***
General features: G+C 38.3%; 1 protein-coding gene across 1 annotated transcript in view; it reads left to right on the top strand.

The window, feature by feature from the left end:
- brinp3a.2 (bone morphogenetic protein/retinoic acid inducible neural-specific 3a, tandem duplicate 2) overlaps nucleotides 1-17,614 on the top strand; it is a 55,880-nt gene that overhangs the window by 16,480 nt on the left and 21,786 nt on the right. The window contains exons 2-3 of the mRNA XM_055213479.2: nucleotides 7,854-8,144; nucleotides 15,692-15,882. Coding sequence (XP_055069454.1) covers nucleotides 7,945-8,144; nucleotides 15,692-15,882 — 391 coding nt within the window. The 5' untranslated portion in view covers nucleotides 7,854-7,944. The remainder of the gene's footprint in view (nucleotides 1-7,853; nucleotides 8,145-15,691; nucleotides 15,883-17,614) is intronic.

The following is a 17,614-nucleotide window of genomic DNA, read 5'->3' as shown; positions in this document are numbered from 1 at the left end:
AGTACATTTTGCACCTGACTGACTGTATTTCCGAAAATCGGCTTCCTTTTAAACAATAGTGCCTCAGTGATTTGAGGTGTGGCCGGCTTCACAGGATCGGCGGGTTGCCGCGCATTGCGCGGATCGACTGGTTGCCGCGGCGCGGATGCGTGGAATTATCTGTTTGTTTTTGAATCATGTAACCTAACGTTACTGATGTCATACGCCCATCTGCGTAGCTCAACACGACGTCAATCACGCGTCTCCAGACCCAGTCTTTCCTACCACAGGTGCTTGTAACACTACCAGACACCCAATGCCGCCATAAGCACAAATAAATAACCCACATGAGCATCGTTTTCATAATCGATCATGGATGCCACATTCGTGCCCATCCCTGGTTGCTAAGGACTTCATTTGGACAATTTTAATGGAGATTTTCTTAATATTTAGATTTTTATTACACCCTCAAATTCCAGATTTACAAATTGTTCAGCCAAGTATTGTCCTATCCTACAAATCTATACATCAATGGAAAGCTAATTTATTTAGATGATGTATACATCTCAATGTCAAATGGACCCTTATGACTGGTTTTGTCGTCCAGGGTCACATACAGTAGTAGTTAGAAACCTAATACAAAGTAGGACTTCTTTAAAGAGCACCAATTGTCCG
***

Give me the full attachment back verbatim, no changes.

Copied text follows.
General features: G+C 38.3%; 1 protein-coding gene across 1 annotated transcript in view; it reads left to right on the top strand.

The window, feature by feature from the left end:
- brinp3a.2 (bone morphogenetic protein/retinoic acid inducible neural-specific 3a, tandem duplicate 2) overlaps nucleotides 1-17,614 on the top strand; it is a 55,880-nt gene that overhangs the window by 16,480 nt on the left and 21,786 nt on the right. The window contains exons 2-3 of the mRNA XM_055213479.2: nucleotides 7,854-8,144; nucleotides 15,692-15,882. Coding sequence (XP_055069454.1) covers nucleotides 7,945-8,144; nucleotides 15,692-15,882 — 391 coding nt within the window. The 5' untranslated portion in view covers nucleotides 7,854-7,944. The remainder of the gene's footprint in view (nucleotides 1-7,853; nucleotides 8,145-15,691; nucleotides 15,883-17,614) is intronic.

The following is a 17,614-nucleotide window of genomic DNA, read 5'->3' as shown; positions in this document are numbered from 1 at the left end:
AGTACATTTTGCACCTGACTGACTGTATTTCCGAAAATCGGCTTCCTTTTAAACAATAGTGCCTCAGTGATTTGAGGTGTGGCCGGCTTCACAGGATCGGCGGGTTGCCGCGCATTGCGCGGATCGACTGGTTGCCGCGGCGCGGATGCGTGGAATTATCTGTTTGTTTTTGAATCATGTAACCTAACGTTACTGATGTCATACGCCCATCTGCGTAGCTCAACACGACGTCAATCACGCGTCTCCAGACCCAGTCTTTCCTACCACAGGTGCTTGTAACACTACCAGACACCCAATGCCGCCATAAGCACAAATAAATAACCCACATGAGCATCGTTTTCATAATCGATCATGGATGCCACATTCGTGCCCATCCCTGGTTGCTAAGGACTTCATTTGGACAATTTTAATGGAGATTTTCTTAATATTTAGATTTTTATTACACCCTCAAATTCCAGATTTACAAATTGTTCAGCCAAGTATTGTCCTATCCTACAAATCTATACATCAATGGAAAGCTAATTTATTTAGATGATGTATACATCTCAATGTCAAATGGACCCTTATGACTGGTTTTGTCGTCCAGGGTCACATACAGTAGTAGTTAGAAACCTAATACAAAGTAGGACTTCTTTAAAGAGCACCAATTGTCCG